A chal­lenge, but ben­e­fits are many

Banking Frontiers - - Indas 109 - Mo­han@bank­ingfron­tiers.com

John Foulle, di­rec­tor, Or­a­cle Fi­nan­cial Ser­vices Global Busi­ness Unit, Asia Pa­cific & Ja­pan, dis­cusses the chal­lenges posed by In­dian banks while im­ple­ment­ing IndAS 109

N. Mo­han: Can you guess the stage at which In­dian banks are placed in im­ple­ment­ing IndAS 109?

John Foulle: In­dian banks have in most cases al­ready started their im­ple­men­ta­tions of IndAS 109. These banks are re­al­iz­ing the ex­ten­sive re­quire­ments and in most cases the dif­fi­cul­ties in im­ple­ment­ing and de­sign­ing credit mod­els, Prob­a­bil­ity of De­fault (PD) and Loss Given De­fault (LGD). Many banks have only ven­tured as far as com­pli­ance to reg­u­la­tory cap­i­tal un­der the Re­serve Bank of In­dia’s stan­dard­ized ap­proach and are there­fore fac­ing these mod­el­ling re­quire­ments for the first time.

In­dian banks are at the mo­ment grap­pling with is­sues re­lat­ing to im­ple­men­ta­tion of GST as also the other dig­i­tal ini­tia­tives. How do you view the sce­nario where they are com­pelled to adopt IndAS as well?

There is never a per­fect time to launch any com­pli­ance ini­tia­tive and it is im­por­tant to un­der­stand that there will never be a time when the banks’ pri­or­i­ties are un­di­vided, fo­cus­ing solely on one reg­u­la­tory com­pli­ance ini­tia­tive. Rec­og­niz­ing that this is a crit­i­cal project that im­pacts the banks’ pro­vi­sion­ing pol­icy and their prof­itabil­ity, the fi­nance and risk teams need to work to­gether to achieve the goal of com­pli­ance.

I see 4 main is­sues in the roll­out and im­ple­men­ta­tion of IndAS:

• Data and Pro­cesses: Banks mainly work in siloes and im­por­tant data el­e­ments and func­tions are run in­de­pen­dently. For ex­am­ple, the cal­cu­la­tion of Ef­fec­tive In­ter­est Rate (EIR) re­quires a cash-flow en­gine, which would typ­i­cally be de­ployed in the ALM and Trea­sury (FTP) func­tion. The as­sets of the bank, which would have been sourced for the pur­pose of reg­u­la­tory cap­i­tal, would typ­i­cally be with the risk man­age­ment team. Banks that have al­ready de­ployed a sin­gle plat­form for their risk and fi­nance an­a­lyt­ics are in a bet­ter po­si­tion to ad­dress this chal­lenge. Credit Mod­el­ling: Many banks have com­plied with the stan­dard­ized ap­proach to Basel com­pli­ance and do not have PD or LGD mod­els. Fur­ther­more, the banks that have made the in­vest­ments in mod­els might only be main­tain­ing them in ex­cel spread­sheets or in black block ap­pli­ca­tions that do not pro­vide the level of trans­parency that the reg­u­la­tor would re­quire. In most in­stances the best ap­proach is a ‘start from scratch’, take stock of what you have and de­sign a plan that lever­ages the com­po­nents and data you al­ready have in place.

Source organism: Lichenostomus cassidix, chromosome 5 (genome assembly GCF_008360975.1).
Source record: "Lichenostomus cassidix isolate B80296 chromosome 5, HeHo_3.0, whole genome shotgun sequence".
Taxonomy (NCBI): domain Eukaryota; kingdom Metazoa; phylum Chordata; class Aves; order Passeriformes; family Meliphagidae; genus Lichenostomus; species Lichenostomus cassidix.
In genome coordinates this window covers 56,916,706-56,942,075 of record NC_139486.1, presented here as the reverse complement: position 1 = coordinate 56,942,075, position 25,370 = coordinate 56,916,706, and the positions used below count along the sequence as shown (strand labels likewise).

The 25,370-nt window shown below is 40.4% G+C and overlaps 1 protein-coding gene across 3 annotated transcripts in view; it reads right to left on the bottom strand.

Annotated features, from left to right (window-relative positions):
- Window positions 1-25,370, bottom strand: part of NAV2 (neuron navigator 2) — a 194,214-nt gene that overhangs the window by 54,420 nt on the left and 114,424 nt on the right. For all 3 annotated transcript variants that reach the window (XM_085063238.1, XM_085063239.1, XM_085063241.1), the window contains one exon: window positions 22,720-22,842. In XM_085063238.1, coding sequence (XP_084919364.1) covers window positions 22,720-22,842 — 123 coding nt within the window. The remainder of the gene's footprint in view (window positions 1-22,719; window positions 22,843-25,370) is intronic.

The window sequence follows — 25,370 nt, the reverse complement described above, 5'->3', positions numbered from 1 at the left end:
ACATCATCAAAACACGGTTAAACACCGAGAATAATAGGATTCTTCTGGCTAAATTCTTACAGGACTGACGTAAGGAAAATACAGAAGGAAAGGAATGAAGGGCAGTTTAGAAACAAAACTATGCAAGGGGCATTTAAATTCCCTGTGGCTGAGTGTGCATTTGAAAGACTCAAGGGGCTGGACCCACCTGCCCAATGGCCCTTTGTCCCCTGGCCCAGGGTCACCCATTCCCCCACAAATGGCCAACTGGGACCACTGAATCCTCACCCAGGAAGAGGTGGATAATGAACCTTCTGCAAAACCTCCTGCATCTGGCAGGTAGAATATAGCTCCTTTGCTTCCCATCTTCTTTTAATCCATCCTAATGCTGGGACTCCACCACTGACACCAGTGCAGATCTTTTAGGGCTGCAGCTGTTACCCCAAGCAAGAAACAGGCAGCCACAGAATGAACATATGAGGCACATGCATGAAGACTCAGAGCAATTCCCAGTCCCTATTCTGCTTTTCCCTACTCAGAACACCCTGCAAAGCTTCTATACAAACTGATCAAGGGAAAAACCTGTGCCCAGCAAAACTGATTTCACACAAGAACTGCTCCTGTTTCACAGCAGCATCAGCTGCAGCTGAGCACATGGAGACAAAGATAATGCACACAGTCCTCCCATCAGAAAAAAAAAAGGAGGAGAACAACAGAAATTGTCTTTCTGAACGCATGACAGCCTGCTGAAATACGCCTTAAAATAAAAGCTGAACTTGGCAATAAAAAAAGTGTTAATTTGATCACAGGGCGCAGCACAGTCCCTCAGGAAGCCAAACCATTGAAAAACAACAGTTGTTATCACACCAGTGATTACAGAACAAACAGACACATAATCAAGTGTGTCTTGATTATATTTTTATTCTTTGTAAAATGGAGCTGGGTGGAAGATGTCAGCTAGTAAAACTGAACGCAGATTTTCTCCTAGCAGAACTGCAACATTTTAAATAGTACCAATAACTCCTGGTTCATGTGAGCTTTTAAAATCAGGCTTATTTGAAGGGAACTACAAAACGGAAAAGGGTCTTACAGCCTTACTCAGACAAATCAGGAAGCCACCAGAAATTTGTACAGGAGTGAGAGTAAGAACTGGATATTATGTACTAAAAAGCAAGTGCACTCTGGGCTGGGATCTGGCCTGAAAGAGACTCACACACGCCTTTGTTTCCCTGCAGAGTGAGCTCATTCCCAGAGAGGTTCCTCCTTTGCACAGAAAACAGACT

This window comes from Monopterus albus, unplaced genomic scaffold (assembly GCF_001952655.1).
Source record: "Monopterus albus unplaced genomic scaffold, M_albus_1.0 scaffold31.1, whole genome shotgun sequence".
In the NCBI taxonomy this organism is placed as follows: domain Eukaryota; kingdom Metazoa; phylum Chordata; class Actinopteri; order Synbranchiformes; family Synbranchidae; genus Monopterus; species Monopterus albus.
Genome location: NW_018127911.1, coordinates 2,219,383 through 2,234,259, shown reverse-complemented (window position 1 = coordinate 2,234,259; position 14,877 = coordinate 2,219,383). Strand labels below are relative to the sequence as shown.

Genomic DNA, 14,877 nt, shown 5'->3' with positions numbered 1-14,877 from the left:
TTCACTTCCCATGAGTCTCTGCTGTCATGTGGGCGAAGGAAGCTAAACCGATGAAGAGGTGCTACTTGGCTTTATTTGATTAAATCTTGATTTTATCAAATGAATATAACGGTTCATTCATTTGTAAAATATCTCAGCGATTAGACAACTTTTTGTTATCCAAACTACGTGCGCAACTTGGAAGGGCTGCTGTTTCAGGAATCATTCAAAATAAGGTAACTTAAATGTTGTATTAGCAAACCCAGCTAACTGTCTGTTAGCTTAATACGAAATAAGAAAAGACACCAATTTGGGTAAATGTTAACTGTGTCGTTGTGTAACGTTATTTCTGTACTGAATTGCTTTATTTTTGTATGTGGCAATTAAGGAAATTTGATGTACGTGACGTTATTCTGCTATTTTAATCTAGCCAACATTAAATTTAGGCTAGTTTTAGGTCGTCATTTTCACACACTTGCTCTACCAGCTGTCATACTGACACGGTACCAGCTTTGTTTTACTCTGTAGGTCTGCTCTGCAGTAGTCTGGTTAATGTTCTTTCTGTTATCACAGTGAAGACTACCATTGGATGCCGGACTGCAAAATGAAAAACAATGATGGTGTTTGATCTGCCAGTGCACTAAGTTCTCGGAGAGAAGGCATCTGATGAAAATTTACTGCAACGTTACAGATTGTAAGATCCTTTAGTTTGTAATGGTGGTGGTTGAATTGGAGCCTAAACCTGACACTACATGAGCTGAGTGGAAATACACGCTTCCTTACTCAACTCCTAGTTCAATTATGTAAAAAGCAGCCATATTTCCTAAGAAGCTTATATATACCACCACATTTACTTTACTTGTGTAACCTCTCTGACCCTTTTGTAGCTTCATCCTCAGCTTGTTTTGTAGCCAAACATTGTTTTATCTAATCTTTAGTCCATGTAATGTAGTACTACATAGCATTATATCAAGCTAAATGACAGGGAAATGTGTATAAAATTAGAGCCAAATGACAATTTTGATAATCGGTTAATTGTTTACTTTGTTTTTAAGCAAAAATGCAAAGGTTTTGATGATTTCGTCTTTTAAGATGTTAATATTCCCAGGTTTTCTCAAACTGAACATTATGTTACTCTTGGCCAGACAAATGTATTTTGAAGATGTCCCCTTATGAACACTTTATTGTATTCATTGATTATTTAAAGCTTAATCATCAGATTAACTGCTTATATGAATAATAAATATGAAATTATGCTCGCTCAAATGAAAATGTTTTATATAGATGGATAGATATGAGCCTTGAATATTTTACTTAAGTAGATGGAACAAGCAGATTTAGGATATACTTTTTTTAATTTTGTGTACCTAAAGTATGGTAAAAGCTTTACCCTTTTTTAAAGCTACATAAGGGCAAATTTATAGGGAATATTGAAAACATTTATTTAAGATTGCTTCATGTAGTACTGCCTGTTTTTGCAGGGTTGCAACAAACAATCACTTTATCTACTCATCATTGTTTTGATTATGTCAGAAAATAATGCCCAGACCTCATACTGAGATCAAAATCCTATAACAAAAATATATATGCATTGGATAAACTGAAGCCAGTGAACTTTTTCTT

GL: Cen­tralised Ac­count Re­pos­i­to­ries. Few banks have im­ple­mented an en­ter­prise GL. As the data needed is con­cerned with the en­tire as­set base of the bank, some banks might find it dif­fi­cult to have a con­sis­tent ap­proach to the post­ing, ad­just­ment and con­sol­i­da­tion across mul­ti­ple ledgers. Peo­ple, pro­cesses: When banks have not had the chance to build the ex­per­tise in credit mod­el­ling, you find your­self grap­pling with the dif­fi­culty of ac­quir­ing tech­nol­ogy and ex­per­tise, peo­ple.

Can you speak about your ex­pe­ri­ence in im­ple­ment­ing the sys­tem in the two In­dian banks? How pre­pared were these banks to adopt the sys­tem?

Our cus­tomers have made ex­cel­lent progress in the adop­tion of the IndAS 109. Some were helped by the fact that they had been us­ing our so­lu­tion for ei­ther As­set Li­a­bil­ity Man­age­ment, re­duc­ing the need for the im­ple­men­ta­tion, test­ing of a cash­flow en­gine, others had im­ple­mented our reg­u­la­tory cap­i­tal so­lu­tion and had al­ready pro­vi­sioned most of the data of in­ter­est to the cal­cu­la­tion of loan loss fore­cast­ing and pro­vi­sion­ing, there­fore re­duc­ing the data sourc­ing project of the ini­tia­tive very sig­nif­i­cantly.

While it is pre­dicted that in the short-term, the im­ple­men­ta­tion will be very ad­verse for the in­dus­try, in the long term, it will be ben­e­fi­cial. Can you dis­cuss this as­pect?

Yes, for banks and in­vestors, hav­ing a sin­gle yard­stick to mea­sure the level of per­for­mance and make ad­just­ments ac­cord­ingly will lead to greater trans­parency. We can ex­pect this to im­part greater dis­ci­pline to the banks in their credit orig­i­na­tion pol­icy, there­fore re­duc­ing the level of NPA. Ob­vi­ously, this is a longterm ben­e­fit as the NPA cur­rently in the bal­ance sheet will not be af­fected.

In­dian banks can over­come these chal­lenges by lever­ag­ing as­sets and data that they cur­rently have in place. Treat any ini­tia­tive con­sid­er­ing the im­pact to the over­all ar­chi­tec­ture. Banks should take the op­por­tu­nity to re­view and ac­cel­er­ate the im­ple­men­ta­tion of a sin­gle source of data and trans­for­ma­tion layer for their risk and fi­nance ini­tia­tives.

John Foulle be­lieves IndAS 109 will im­part greater dis­ci­pline to banks and lead to greater trans­parency

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